Viewers didn’t know the second flight of stairs in Friends Hall would lead them to a theatrical world filled with blood, terror and torture Sunday. But then again, a play based on the brutal “Dirty War” in Argentina suggests nothing less.
The primary objective of junior Alejandro Chavarria’s independent study was to direct “Información para extranjeros,” a play written by Griselda Gambaro. Unknown to many, the Argentinian “Dirty War,” from 1976 to 1983, represents an era in which 30,000 people are estimated to have been “disappeared” at the hands of the military regime.
“Información para extranjeros” is the third play in Spanish that Annette Levine, assistant professor of modern languages and literatures, has helped produce at the college. There will continue to be more plays with the new “Teatro” course Levine is offering in the fall.
To place the audience in the political warfare of this time period, Chavarria chose a traveling play that took audience members through different classrooms set as scenes of hostility and torture. While there were no separate acts, the set kept a cohesive theme that immersed audience members in a dark and mysterious world. Leading up the staircase to the third floor of Friends, every window was covered by black garbage bags to block out sunlight. Entering the hallway was like walking into a haunted house. The audience was not quite sure where to turn and afraid something was lurking behind every corner.
The audience was split up into two groups that were led by guides. This gave each group the ability to establish a bond with one another. Without any traditional opening, the guides quickly got into character and led both groups down different trails. Both guides spoke with urgency, rushing their groups onto the next scene. While narrating in English, they were able to offer a respite from the often bloody, grotesque scenes performed in Spanish.
Though the foreign language could have potentially thrown off viewers, each scene was intense enough for the audience to understand its message. In one scene, the group walks in on a girl sitting underneath a spotlight, shivering and wet. As a man walks around her, pointing a gun to her head, he screams inches away from her face, interrogating her. The girl answers to nothing. All she says is, “Tengo sed” (I’m thirsty). While this scene weighed on the audience emotionally, watching the girl shake in the terror of her captor, other scenes, which looked like snapshots from a fun house, sparked a little comic relief.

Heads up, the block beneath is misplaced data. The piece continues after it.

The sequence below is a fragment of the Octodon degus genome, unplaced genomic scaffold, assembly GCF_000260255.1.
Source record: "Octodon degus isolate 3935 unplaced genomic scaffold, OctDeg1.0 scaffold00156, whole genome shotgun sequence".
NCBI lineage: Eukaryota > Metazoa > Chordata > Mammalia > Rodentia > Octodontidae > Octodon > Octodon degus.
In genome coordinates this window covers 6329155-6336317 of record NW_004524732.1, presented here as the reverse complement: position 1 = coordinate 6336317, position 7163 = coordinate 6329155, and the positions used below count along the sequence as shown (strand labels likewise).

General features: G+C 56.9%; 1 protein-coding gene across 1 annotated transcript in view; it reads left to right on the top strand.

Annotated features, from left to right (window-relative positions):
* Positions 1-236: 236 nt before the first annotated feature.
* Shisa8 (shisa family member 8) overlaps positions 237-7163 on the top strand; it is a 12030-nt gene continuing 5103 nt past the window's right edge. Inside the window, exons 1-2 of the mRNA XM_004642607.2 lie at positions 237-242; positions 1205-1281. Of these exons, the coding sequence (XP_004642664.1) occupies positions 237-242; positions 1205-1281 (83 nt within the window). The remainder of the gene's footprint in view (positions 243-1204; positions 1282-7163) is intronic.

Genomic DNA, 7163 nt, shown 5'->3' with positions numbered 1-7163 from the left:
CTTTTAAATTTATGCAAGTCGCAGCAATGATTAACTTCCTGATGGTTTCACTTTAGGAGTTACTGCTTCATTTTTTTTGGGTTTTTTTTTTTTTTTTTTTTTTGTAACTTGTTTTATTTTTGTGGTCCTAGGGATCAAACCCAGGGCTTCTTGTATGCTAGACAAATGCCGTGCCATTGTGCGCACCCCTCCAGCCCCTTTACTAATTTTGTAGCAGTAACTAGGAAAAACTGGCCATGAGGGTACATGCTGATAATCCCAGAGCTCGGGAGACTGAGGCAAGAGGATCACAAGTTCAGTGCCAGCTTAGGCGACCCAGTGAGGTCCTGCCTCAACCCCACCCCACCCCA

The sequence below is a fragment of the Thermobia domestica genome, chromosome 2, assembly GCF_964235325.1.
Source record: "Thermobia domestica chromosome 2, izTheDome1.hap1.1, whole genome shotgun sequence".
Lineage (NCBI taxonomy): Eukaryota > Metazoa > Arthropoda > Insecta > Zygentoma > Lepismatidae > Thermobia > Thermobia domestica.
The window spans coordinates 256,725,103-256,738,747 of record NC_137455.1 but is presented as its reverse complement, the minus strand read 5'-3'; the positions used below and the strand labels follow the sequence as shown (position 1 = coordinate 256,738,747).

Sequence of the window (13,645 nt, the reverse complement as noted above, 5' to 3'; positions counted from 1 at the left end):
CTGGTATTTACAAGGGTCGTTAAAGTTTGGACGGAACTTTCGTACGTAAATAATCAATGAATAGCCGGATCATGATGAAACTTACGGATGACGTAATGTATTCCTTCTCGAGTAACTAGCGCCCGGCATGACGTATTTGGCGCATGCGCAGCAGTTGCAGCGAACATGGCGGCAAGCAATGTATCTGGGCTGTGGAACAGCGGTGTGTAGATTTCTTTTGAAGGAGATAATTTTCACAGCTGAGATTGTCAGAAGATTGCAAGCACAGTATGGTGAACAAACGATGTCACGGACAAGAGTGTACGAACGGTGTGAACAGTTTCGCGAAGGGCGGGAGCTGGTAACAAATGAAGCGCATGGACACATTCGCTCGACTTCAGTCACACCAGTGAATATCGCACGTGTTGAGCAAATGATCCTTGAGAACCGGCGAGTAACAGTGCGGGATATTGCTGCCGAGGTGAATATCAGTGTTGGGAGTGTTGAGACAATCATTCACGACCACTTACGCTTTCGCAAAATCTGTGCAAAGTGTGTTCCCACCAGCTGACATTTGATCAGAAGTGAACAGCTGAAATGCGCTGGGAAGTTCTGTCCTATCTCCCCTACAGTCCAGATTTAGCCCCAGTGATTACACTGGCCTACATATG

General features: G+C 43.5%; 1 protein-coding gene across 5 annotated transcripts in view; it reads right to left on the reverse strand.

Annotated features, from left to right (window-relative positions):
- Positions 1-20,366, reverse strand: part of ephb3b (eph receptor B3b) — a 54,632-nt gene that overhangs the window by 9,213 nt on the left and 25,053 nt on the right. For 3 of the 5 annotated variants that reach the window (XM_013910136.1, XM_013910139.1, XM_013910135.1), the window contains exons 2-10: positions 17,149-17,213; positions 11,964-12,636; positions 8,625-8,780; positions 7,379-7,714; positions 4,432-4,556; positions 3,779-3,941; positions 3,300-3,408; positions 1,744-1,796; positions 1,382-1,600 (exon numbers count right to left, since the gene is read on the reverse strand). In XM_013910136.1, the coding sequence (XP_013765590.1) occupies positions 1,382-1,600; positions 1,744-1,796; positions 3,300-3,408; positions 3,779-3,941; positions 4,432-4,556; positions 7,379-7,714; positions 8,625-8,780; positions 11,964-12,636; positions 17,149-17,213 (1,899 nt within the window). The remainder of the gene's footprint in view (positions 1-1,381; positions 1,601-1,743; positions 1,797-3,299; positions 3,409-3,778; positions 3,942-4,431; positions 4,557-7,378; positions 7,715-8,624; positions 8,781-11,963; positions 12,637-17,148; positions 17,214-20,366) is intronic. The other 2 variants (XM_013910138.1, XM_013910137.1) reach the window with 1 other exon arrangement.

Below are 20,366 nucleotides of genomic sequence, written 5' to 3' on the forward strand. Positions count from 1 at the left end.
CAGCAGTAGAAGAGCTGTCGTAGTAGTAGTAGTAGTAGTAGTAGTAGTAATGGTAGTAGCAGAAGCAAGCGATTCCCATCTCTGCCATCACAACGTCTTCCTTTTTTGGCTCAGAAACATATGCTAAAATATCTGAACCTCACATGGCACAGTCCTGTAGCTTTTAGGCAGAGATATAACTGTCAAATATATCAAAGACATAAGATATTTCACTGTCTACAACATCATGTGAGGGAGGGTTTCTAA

One couple sitting in a room tainted with red lighting laughed and giggled about the story of soldiers who kidnapped innocent families. The couple was dressed as dolls, and their tone was so exaggerated that it seemed as if they were hallucinating. It was confusing, but effective, in showing how the secret war threatened the sanity of families.
From the first scene, the play captured the audience. It showed viewers how the Dirty War destroyed families and a nation. Each scene gave more insight into the torture chambers that held thousands of people captive. When a detainee screamed, the audience screamed. When a victim started to shake, the audience quivered. When a police officer shouted for everyone to be quiet, the audience didn’t make a sound.
The most impressive part of the show was the cast, which was completely composed of students, many of whom were native Spanish speakers. Surprisingly, the majority of the actors had little to no theater background, which speaks highly of the director and the support he received from professors Judy Levitt, Jim Utz and Levine.
“Información para extranjeros” could have used a disclaimer. Though there was no real violence, the scenes were, at times, unbearable to watch. However, the importance of the play outweighed its provocative scenes. The audience might not have known the wild adventure it was going on when it walked into Friends 309, but it was clear everyone appreciated the eye-opening experience.